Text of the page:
"questionable", but I would offer this correction. It specifically states in
the Life to Eagle Packet (pg.2) that if any funds are needed for the project
that the raising of these monies would be approved. My personal experience is
that the money is the reason for rejection of over half of the eagle service
projects which are rejected by our district advancement committee. A skill of
leadership is Planning. And it is wholly appropriate, I feel, to ask, "Who's
paying for all this lumber?" before approving the project. That is a
consideration of planning I would think an Eagle Scout should be thinking of,
along with safety, and feasibility. It's a resource he needs to develop. If a
scout presented a plan to raise a certain amount of money (which adhered to
scouting's fundraising standards), to then pay for materials to be used in this
way in such and such a project, I would feel very favorably disposed to that.
If the project is sponsored by the benefitting organization (church or school
commits to pay for material) that's okay too, so have the scout say so in his
packet proposal. If he can get the material donated (the more common mode),
even better still.
The original post:
"Our unit got the new requirements for QU with our rechartering packet,
and were surprised to find out that we will now be required to recharter
with more boys than before in order to qualify for the QU award. Does
anyone know who's lousy idea it is to make that one of the required
I personally think it's a great idea. The troop which does not take an active
position toward recruiting will tend to stagnate and eventually will die on
the vine. Can a troop really become too large? I don't think so, if run with
the patrol method and with functioning committee (as large as needful). The
study conducted for and cited by the BSA confirms that there is a minimum
number, in fact (about 21 boys, I recall) at which scouting really takes off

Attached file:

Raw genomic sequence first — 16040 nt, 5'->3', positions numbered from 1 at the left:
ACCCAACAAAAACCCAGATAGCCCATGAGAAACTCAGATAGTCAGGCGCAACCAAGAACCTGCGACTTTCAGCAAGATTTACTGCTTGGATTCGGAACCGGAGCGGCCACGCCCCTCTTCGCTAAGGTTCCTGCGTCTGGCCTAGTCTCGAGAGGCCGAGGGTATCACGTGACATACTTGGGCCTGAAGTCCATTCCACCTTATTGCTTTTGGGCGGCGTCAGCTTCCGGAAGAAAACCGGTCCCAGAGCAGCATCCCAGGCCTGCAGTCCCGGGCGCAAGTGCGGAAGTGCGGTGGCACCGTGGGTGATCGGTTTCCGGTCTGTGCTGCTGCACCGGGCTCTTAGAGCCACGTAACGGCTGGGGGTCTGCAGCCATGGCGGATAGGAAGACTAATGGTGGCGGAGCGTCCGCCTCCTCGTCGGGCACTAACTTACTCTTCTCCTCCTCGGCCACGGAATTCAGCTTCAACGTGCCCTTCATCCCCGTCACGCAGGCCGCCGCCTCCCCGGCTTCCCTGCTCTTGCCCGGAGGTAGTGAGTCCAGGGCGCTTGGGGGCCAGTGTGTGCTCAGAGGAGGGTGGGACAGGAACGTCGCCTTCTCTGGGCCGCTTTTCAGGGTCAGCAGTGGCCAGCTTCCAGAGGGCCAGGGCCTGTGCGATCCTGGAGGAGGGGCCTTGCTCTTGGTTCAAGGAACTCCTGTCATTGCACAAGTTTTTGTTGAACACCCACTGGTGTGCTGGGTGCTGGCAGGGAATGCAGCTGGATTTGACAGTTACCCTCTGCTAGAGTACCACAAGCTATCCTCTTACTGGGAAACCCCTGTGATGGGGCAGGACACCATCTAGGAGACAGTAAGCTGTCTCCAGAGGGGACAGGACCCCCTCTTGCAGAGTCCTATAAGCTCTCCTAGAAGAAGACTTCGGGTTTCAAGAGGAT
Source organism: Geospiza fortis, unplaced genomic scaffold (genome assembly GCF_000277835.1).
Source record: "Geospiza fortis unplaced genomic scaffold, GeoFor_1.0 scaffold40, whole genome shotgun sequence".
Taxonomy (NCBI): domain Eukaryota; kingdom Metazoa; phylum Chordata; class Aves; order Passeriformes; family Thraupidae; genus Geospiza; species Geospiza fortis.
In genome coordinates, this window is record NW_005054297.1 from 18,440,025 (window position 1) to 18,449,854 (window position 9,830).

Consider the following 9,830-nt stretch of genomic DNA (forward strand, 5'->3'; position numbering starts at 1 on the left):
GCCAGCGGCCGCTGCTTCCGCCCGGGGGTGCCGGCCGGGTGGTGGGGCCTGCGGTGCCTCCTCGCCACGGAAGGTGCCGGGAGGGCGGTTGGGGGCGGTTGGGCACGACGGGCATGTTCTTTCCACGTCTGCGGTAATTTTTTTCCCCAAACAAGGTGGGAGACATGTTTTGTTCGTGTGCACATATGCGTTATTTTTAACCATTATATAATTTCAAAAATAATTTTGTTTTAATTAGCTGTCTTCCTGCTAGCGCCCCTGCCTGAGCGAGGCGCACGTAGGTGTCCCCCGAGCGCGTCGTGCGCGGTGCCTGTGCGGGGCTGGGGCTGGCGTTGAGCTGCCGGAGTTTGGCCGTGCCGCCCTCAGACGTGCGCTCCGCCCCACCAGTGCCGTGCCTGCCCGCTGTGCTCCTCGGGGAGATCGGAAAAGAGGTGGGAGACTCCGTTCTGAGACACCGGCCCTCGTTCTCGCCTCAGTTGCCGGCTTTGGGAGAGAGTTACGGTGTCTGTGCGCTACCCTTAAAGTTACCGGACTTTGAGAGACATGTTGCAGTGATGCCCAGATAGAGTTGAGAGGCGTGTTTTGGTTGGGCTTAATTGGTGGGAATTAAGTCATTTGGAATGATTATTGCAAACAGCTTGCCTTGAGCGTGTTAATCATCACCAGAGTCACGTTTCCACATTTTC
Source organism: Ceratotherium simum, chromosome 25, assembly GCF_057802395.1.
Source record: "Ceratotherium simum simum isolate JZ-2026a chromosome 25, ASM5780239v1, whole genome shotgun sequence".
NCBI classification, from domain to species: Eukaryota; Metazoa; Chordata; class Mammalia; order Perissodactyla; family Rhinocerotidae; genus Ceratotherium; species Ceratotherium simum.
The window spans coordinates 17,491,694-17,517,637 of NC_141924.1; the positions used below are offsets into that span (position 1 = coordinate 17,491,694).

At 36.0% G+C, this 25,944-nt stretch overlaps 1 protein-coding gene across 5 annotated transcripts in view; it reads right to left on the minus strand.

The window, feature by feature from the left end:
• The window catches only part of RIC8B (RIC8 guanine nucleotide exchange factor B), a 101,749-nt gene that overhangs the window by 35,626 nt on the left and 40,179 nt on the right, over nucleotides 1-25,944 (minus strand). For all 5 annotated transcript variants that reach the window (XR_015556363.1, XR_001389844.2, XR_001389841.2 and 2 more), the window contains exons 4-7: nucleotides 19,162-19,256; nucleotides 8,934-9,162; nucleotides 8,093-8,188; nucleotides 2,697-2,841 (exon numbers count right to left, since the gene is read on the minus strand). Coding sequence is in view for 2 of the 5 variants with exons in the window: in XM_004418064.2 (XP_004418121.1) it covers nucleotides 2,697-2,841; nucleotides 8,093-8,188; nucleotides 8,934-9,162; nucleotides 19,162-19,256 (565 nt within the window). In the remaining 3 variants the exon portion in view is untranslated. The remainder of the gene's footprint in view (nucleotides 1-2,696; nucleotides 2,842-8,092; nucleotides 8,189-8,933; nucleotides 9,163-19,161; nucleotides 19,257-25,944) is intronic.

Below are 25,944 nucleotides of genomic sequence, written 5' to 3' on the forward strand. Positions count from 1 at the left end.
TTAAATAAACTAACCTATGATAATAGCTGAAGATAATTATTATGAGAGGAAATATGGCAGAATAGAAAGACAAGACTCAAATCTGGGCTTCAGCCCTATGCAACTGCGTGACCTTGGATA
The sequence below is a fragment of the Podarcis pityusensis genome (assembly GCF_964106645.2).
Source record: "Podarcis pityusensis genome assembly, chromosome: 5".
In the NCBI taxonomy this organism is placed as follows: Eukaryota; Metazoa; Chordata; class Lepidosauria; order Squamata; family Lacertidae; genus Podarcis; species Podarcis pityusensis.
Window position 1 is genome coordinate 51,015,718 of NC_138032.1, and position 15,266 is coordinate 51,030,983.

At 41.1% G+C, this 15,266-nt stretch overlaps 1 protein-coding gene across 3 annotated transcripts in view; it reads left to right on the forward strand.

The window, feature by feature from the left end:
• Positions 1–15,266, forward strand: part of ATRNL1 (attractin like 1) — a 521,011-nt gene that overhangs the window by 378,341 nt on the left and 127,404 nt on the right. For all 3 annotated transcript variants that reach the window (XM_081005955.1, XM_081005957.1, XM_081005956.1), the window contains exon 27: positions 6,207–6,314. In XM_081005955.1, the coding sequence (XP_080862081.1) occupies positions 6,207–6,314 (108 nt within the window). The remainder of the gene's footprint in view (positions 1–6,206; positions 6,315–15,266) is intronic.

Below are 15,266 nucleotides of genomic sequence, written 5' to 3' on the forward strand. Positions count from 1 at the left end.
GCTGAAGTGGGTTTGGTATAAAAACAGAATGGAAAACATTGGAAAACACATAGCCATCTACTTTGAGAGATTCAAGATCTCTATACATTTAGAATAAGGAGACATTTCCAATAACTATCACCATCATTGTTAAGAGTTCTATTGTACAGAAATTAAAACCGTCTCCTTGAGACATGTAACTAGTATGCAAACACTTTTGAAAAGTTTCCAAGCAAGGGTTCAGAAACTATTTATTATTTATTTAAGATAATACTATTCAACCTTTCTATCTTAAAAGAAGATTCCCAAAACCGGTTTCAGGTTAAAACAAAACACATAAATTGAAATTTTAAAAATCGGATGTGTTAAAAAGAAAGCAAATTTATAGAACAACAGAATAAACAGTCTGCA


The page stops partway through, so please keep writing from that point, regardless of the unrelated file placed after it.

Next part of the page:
so far as being effective (delivering the promise). There are not many units
within my eyesight here that have that many boys. I feel it's always a good
idea, even as an Ideal to "do a good turn daily" to do the good turn of
offering scouting to the children in our community. The real limitation to
the size of the troop would be the scoutmaster and the time he/she had
available to conduct all the scoutmaster conferences. At such time the
scoutmaster was "full", well, then we go down the road, find another sponsor
(chartered organization) and break off into a second troop, with another
scoutmaster. So long as there are boys not in scouting who could benefit from
the experience, I don't ever feel a troop is too large.
As to this criterion being a discriminator for the Quality Unit award: If a
unit is offering a "quality" program, so that it is producing "quality" scouts,
then indeed, there should be no problem in attracting neighbors who are
interested to join. Having the friend or neighbor come in with one of your
boys and say he'd like to be part of it all, well, that is the best kind of
affirmation that the unit is truly of "quality" character.
Monroeville, Pennsylvania 15146
Terry Howerton Sakima Group, Inc. SCOUTER Magazine Kansas City